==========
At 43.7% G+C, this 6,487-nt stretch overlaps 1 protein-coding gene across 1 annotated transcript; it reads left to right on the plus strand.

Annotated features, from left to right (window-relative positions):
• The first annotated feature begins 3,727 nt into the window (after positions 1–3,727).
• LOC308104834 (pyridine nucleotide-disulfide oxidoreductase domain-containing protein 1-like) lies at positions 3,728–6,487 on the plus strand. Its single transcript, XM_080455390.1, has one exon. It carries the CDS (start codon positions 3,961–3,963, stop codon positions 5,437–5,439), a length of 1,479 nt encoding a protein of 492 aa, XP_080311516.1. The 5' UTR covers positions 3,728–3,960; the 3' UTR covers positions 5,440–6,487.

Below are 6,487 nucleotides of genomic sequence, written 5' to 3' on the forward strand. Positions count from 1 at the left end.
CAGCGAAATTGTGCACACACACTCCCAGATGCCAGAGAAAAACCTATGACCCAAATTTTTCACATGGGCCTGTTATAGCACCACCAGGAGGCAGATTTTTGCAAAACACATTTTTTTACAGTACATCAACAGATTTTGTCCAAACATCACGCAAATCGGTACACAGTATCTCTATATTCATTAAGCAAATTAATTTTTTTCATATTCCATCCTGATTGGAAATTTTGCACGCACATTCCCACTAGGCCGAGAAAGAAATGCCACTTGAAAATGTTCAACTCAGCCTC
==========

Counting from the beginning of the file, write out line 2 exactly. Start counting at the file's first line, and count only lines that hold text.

Annotated features, from left to right (window-relative positions):